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Friday, October 21, 2011

Greek Week: Pericles 101

Pericles was born in 496 B.C, in Demon Kholagros. His father, Xanthippos, was a famous politician. Pericles engaged in politics as early as 472 BC, at a young age. At that time, the city of Athens was poor and disorderly due to the effects of the Persian wars. Themistocles had gained great power after the wars and primarily as a result of the Battle of Salamis, but many Athenians were envious. Pericles decided to ally with Cimon, who hated Themistocles. In 463, Themistocles was successfully exiled with the aid of Cimon. Pericles was made strategos, and at this time, he noticed he could not over-run Cimon, so he started to study his opponent quite closely. Pericles learned that Cimon had committed criminal offenses. After a trial and a guilty verdict by the court, Cimon was exiled, making Pericles even stronger.

Pericles could now begin the rebuilding of Athens. Allied states under Pericles were promised protection if taxes were paid to Athens. This was the money used to rebuild the city. In a short time, Athens returned to her superpower status. Houses, temples, and streets were restored to their former glory and houses were made affordable to the poor. Perhaps one of Pericles’ most notable contributions was the Acropolis of Athens, which was rebuilt using 20,000 workers, and was designed by Fidas, with a statue of Athena inside. He supported the schools of Socrates and Plato, and playwrights including Sophocles and Euripidas, allowing intellectual and artistic life to flourish. He extended democracy. Power was now in the hands of the people: male citizens voted in the assemblies and served as jurors in courts. Even lower class citizens in the Age of Pericles were eligible for public offices . Athens during Pericles was seen as the “birthplace of western democracy” .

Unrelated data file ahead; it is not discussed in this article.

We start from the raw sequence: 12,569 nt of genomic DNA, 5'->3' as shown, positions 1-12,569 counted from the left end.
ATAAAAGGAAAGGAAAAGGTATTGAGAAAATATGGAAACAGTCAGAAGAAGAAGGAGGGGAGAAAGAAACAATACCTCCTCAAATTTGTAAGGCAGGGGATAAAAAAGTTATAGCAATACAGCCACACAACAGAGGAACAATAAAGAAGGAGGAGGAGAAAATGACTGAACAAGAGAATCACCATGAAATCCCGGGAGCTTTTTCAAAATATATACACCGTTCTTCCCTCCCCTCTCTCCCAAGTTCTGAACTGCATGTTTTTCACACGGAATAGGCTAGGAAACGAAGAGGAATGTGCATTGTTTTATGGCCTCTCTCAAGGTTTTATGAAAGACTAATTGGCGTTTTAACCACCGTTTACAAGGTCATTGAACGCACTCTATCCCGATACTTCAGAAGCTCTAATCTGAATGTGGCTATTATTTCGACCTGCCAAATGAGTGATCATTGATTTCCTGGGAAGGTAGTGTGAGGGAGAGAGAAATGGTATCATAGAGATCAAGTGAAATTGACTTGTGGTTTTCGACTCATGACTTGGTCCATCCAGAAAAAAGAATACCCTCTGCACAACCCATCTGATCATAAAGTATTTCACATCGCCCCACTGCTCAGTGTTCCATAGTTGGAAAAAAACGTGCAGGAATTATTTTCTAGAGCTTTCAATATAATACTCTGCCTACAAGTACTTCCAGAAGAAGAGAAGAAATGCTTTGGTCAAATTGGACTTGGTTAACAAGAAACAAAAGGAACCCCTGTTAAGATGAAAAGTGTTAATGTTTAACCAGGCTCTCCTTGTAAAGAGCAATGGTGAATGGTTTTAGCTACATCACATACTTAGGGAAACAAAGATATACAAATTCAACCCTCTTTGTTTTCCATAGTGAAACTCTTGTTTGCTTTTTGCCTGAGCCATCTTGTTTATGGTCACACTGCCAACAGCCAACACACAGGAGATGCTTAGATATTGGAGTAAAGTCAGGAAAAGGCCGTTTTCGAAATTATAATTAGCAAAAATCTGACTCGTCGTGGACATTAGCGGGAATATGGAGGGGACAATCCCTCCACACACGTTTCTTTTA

Politicians grew jealous of Pericles and managed to kills some of his friends and even made accusations about his personal life. As Pericles dealt with his personal, internal issues, a war was brewing with Sparta. The Spartan army moved towards Athens in 433, but Pericles defeated them. Pericles policy holds true. Athens power doesn’t change after the war. In 430, however, a plague had infected the city of Athens, and Pericles’ sons and sisters died, along with Athenian citizens, who were not allowed to leave city. Greek politicians blamed Pericles for the plague and he was removed from his office. Pericles then dies in his 70’s of the plague in 429 B.C .

© Image via British Museum

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